Newspaper article The Washington Times (Washington, DC)
Gay and Lesbian Rights--Laws, Regulations and Rules
Gays--Protection and Preservation
Gays--Laws, Regulations and Rules
Defense Spending--Protection and Preservation
Defense Spending--Laws, Regulations and Rules
Hate Crimes--Protection and Preservation
Hate Crimes--Laws, Regulations and Rules
Byline: Jon Ward, THE WASHINGTON TIMES
President Obama delivered a major victory to the gay rights movement Wednesday by signing into law a bill adding sexual orientation and gender identity to the class of minorities protected under federal hate crime laws.
The historic and controversial legislation was attached to a $680 billion defense authorization bill that was noteworthy for its elimination of some costly weapons systems and its expansion of the war in Afghanistan.
Speaking to an emotional audience of a few hundred gay rights activists in the White House East Room, hours after a separate ceremony for the defense authorization bill signing, Mr. Obama called the hate crimes portion of the legislation the culmination of a struggle that has lasted more than a decade.
The president said the bill would move the United States closer toward becoming a nation in which we're all free to live and love as we see fit.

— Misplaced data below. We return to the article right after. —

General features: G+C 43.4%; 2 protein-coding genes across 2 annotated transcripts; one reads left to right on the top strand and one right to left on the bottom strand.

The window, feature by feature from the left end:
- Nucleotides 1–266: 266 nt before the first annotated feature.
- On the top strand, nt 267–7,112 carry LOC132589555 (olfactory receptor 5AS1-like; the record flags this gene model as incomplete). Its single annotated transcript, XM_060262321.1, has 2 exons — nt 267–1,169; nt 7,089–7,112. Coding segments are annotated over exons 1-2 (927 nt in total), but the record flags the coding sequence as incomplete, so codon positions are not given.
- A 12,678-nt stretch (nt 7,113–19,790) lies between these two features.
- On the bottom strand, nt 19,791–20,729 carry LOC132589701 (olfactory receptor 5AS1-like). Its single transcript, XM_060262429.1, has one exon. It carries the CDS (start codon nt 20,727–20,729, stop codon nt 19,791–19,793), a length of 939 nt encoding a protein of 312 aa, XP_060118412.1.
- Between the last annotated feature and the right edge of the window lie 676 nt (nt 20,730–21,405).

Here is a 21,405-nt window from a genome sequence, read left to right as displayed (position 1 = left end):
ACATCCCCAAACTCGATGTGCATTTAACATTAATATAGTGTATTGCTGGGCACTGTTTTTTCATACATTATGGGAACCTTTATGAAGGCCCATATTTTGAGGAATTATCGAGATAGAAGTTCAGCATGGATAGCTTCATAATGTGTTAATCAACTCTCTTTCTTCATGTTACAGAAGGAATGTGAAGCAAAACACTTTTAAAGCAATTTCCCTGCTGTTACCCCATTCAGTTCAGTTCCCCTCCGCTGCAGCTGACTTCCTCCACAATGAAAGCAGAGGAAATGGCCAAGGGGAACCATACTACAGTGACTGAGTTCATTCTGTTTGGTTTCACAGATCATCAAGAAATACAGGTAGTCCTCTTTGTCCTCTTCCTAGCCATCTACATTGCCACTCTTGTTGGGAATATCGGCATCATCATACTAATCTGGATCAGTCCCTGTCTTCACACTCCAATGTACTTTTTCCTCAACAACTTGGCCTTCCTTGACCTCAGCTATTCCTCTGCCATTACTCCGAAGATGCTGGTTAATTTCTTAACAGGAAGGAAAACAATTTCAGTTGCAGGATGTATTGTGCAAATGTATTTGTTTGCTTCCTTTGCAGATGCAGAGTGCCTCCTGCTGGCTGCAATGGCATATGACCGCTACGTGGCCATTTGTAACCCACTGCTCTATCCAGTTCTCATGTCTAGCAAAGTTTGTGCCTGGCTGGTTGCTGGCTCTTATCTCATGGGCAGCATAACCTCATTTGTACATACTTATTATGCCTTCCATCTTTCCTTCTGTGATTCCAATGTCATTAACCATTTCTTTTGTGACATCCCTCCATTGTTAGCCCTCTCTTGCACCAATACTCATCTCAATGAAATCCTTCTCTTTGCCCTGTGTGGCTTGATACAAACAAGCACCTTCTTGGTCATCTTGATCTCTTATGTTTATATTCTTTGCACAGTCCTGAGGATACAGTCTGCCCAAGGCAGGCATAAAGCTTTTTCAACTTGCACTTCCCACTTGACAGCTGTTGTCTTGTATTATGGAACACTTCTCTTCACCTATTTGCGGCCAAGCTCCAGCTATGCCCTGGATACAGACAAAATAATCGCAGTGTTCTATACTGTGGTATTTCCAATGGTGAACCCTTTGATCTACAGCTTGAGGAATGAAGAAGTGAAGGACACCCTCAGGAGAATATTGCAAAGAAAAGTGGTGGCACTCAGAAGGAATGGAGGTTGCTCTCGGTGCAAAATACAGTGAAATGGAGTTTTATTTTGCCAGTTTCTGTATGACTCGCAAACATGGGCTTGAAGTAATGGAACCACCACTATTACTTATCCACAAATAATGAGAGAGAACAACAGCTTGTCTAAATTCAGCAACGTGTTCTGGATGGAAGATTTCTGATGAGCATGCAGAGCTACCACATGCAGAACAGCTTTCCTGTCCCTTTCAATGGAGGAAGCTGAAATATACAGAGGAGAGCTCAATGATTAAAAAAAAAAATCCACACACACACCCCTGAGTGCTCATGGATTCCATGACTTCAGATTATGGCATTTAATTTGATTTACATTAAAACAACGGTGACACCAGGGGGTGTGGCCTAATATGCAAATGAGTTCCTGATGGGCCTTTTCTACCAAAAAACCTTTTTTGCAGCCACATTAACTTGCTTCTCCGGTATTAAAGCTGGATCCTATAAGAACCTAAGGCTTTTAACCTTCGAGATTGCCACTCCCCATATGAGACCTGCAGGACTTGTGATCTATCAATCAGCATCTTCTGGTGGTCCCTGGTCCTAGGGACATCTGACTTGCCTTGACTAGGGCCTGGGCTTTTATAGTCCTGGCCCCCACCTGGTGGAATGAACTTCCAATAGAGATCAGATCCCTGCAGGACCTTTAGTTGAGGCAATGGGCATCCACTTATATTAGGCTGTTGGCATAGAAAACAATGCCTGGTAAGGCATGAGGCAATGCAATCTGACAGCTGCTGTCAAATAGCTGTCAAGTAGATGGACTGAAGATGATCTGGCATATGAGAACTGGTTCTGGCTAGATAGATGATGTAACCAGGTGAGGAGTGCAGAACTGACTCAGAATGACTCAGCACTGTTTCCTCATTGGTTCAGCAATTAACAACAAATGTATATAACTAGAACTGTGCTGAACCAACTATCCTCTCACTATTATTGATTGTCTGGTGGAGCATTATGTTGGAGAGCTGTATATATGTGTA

Joe Solmonese, president of the Human Rights Campaign, the most prominent gay rights group in Washington, said the bill was the first major piece of civil rights legislation to protect [lesbian, gay, bisexual and transgender] Americans.
[It] represents a historic milestone in the inevitable march towards equality, Mr. Solmonese said. This law sends a loud message that perpetrators of hate violence against anyone will be brought to justice.
The law adds gender, sexual orientation, gender identity and disability to the classes of minorities already protected under federal hate crimes law. Minority classes already protected were race, religion, ethnicity and nationality.
Critics said that because the new law only adds harsher penalties for acts that are already illegal and subject to criminal prosecution, its main achievement is to move the nation toward the criminalization of politically incorrect speech.
Bills of this sort are designed to forward a political agenda and silence critics, not combat actual crime, said Erik Stanley, senior counsel at the Alliance Defense Fund, a Christian advocacy group.
All violent crimes are hate crimes, and all crime victims deserve equal justice. This law is a grave threat to the First Amendment because it provides special penalties based on what people think, feel or believe, Mr. Stanley said.
Conservative Christian leaders are fearful of precedents in Europe and Canada, where church pastors have been jailed for short periods over statements of faith that homosexuality is sinful. …